“Those who are working alone are like ants, but when they are united they will become as eagles. Those who work singly are as drops, but, when united, they will become a vast river carrying the cleansing water of life into the barren desert places of the world. Before the power of its rushing flood, neither misery, nor sorrow, nor any grief will be able to stand. Be united! It is rather dangerous to be an isolated drop. It might be spilled or blown away.”
Attributed to ‘Abdu’l-Bahá
Lady Blomfield, The Chosen Highway, p. 171
One of our new readers came to us with a question about using Virtues Cards (nifty cards featuring different spiritual qualities, created by The Virtues Project) in teaching groups of children. We just recently bought a deck of these cards ourselves, so we’re not experts by any means—but we’ve got plenty of ideas.
One of the ways we can help people understand abstract concepts is through the use of storytelling and role play. These put otherwise abstract virtues into a very tangible context that adults and children alike can more easily understand and learn from. In fact, this is why the lessons in Ruhi Book 3 always include stories, and dramatic activities in Grades 2 and up: they model different spiritual qualities and practices, and help children to think about how they might show those qualities in their lives.
So, as for how to use the virtues cards? Here’s the “experiment” we recommended to our friend. You can try it, too!
Pick one of the cards and read the virtue’s definition and some of the examples.
Ask the participants to think of a situation in which that virtue could be used; if nobody speaks up, you can suggest one based one the examples given.
Then, ask them to create a story based on that situation, and ask them to break into groups and tell each other the story.
Finally, bring them back together and ask them to create a short dramatic skit based on the story; practice it with them, and see how it goes.
At the end, get them to reflect on what they learned about that virtue, and have them share any insights they may have had about using that virtue in their lives.
The nice thing about this idea is that you don’t really need to buy a deck of cards to use it. You could just as easily write down the virtues yourself on sheets of paper, or blank index cards.
Have you had any experience incorporating virtues cards into your children’s classes, or any other insights about teaching children about spiritual qualities? Let us know in the comments!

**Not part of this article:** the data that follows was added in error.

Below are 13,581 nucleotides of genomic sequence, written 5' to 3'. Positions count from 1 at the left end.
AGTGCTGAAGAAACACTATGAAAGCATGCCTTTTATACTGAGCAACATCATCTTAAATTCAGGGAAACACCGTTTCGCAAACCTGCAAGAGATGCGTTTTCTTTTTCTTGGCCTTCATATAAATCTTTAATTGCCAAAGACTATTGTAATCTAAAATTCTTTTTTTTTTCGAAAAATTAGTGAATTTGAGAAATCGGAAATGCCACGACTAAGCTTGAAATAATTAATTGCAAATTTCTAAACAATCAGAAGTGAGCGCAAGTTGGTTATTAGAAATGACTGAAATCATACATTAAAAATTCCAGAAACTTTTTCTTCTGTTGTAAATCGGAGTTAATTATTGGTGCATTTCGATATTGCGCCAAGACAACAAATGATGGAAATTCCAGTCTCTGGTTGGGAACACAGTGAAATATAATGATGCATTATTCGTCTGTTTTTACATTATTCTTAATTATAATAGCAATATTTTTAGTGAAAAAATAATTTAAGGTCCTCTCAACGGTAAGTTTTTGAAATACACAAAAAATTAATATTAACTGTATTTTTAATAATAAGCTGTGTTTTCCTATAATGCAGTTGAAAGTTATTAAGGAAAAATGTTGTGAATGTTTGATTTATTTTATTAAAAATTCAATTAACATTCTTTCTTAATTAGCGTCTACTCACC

The lessons developed by the Ruhi Institute for use in Baha’i children’s classes are simple and well-designed, and often stand just fine on their own. Still, there are times when teachers might want to augment lessons with different activities—for instance, if a class has already studied a certain lesson before and the teacher wants to add variety to keep the children engaged. If this often happens in your class, why not make yourself an activity portfolio—a collection of various activities that you’ve successfully incorporated, or that you’d like to incorporate, into your lessons?
An activity portfolio can be paper-based or electronic, depending on your preference. A paper-based portfolio could be a set of paper folders or binders that hold copies of different activities in paper form, or it could just be a notebook in which you write down a list of activities. An electronic portfolio could be a collection of PDFs and other documents organized into folders, an Evernote notebook, or a set of boards on Pinterest. Every time you come across a new activity that you’d like to use in your class, you can add it to your portfolio. The next time you’re feeling stuck trying to plan your a lesson, you can open up your portfolio to find inspiration.
Activities can be organized according to type (songs, games, art projects, crafts…), according to general themes or topics, or even according to specific lessons you often use. It helps to note down a bit of information about each activity, if it’s not already included: duration, targeted age or grade level, preparation time, required materials, and even notes about past experience you’ve had with it. Having this kind of information at your fingertips makes it easier to tell if the activity is a good fit for your lesson plan, and what you’ll need to make it happen.
Of course, collecting activities like this is one of the goals of this website, and you can find a variety of them in the activity section. Most of the activities we’ve featured here are ones we’ve had personal experience with in our classes, so you can read about how they went for us. Our Pinterest boards are another great source to go through to find new ideas for activities, too!